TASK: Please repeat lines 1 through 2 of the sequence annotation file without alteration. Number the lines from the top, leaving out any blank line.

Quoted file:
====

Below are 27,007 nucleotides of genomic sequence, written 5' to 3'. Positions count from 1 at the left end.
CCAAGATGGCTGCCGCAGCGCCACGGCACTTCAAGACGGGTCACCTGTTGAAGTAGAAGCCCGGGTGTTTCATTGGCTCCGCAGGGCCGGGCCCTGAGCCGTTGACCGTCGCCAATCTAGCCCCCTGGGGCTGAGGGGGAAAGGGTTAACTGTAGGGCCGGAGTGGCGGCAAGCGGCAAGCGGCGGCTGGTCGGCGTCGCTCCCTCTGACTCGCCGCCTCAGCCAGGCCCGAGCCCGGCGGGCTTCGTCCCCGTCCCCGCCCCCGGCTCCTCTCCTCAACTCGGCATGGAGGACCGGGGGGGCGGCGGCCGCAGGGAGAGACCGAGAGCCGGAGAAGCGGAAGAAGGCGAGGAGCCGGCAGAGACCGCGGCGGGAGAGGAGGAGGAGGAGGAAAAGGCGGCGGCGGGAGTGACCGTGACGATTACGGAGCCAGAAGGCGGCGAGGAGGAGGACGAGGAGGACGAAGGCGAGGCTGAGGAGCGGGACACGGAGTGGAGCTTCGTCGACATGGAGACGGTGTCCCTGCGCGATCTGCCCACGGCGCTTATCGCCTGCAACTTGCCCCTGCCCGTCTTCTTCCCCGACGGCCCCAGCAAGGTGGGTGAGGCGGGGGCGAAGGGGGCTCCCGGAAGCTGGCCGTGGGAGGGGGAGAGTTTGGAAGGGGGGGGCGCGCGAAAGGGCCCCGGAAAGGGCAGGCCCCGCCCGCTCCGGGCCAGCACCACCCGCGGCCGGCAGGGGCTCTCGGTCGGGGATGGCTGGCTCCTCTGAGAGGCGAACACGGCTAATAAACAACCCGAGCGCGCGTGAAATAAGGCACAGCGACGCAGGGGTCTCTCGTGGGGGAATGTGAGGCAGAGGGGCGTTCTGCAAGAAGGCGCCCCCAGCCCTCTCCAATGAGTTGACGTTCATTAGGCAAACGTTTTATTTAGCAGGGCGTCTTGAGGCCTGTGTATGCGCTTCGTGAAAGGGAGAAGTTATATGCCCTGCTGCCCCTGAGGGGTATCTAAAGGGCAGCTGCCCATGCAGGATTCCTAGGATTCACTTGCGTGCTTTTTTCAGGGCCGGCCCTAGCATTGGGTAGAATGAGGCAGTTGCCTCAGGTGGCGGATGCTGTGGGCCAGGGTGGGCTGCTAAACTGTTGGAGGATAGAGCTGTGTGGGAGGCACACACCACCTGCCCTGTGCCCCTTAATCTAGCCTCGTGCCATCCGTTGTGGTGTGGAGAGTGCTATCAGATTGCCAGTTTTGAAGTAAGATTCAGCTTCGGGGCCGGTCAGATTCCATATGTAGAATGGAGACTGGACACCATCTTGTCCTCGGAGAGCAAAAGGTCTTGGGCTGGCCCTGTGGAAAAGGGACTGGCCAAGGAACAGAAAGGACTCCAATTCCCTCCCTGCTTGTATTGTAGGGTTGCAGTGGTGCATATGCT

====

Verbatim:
Below are 27,007 nucleotides of genomic sequence, written 5' to 3'. Positions count from 1 at the left end.
CCAAGATGGCTGCCGCAGCGCCACGGCACTTCAAGACGGGTCACCTGTTGAAGTAGAAGCCCGGGTGTTTCATTGGCTCCGCAGGGCCGGGCCCTGAGCCGTTGACCGTCGCCAATCTAGCCCCCTGGGGCTGAGGGGGAAAGGGTTAACTGTAGGGCCGGAGTGGCGGCAAGCGGCAAGCGGCGGCTGGTCGGCGTCGCTCCCTCTGACTCGCCGCCTCAGCCAGGCCCGAGCCCGGCGGGCTTCGTCCCCGTCCCCGCCCCCGGCTCCTCTCCTCAACTCGGCATGGAGGACCGGGGGGGCGGCGGCCGCAGGGAGAGACCGAGAGCCGGAGAAGCGGAAGAAGGCGAGGAGCCGGCAGAGACCGCGGCGGGAGAGGAGGAGGAGGAGGAAAAGGCGGCGGCGGGAGTGACCGTGACGATTACGGAGCCAGAAGGCGGCGAGGAGGAGGACGAGGAGGACGAAGGCGAGGCTGAGGAGCGGGACACGGAGTGGAGCTTCGTCGACATGGAGACGGTGTCCCTGCGCGATCTGCCCACGGCGCTTATCGCCTGCAACTTGCCCCTGCCCGTCTTCTTCCCCGACGGCCCCAGCAAGGTGGGTGAGGCGGGGGCGAAGGGGGCTCCCGGAAGCTGGCCGTGGGAGGGGGAGAGTTTGGAAGGGGGGGGCGCGCGAAAGGGCCCCGGAAAGGGCAGGCCCCGCCCGCTCCGGGCCAGCACCACCCGCGGCCGGCAGGGGCTCTCGGTCGGGGATGGCTGGCTCCTCTGAGAGGCGAACACGGCTAATAAACAACCCGAGCGCGCGTGAAATAAGGCACAGCGACGCAGGGGTCTCTCGTGGGGGAATGTGAGGCAGAGGGGCGTTCTGCAAGAAGGCGCCCCCAGCCCTCTCCAATGAGTTGACGTTCATTAGGCAAACGTTTTATTTAGCAGGGCGTCTTGAGGCCTGTGTATGCGCTTCGTGAAAGGGAGAAGTTATATGCCCTGCTGCCCCTGAGGGGTATCTAAAGGGCAGCTGCCCATGCAGGATTCCTAGGATTCACTTGCGTGCTTTTTTCAGGGCCGGCCCTAGCATTGGGTAGAATGAGGCAGTTGCCTCAGGTGGCGGATGCTGTGGGCCAGGGTGGGCTGCTAAACTGTTGGAGGATAGAGCTGTGTGGGAGGCACACACCACCTGCCCTGTGCCCCTTAATCTAGCCTCGTGCCATCCGTTGTGGTGTGGAGAGTGCTATCAGATTGCCAGTTTTGAAGTAAGATTCAGCTTCGGGGCCGGTCAGATTCCATATGTAGAATGGAGACTGGACACCATCTTGTCCTCGGAGAGCAAAAGGTCTTGGGCTGGCCCTGTGGAAAAGGGACTGGCCAAGGAACAGAAAGGACTCCAATTCCCTCCCTGCTTGTATTGTAGGGTTGCAGTGGTGCATATGCT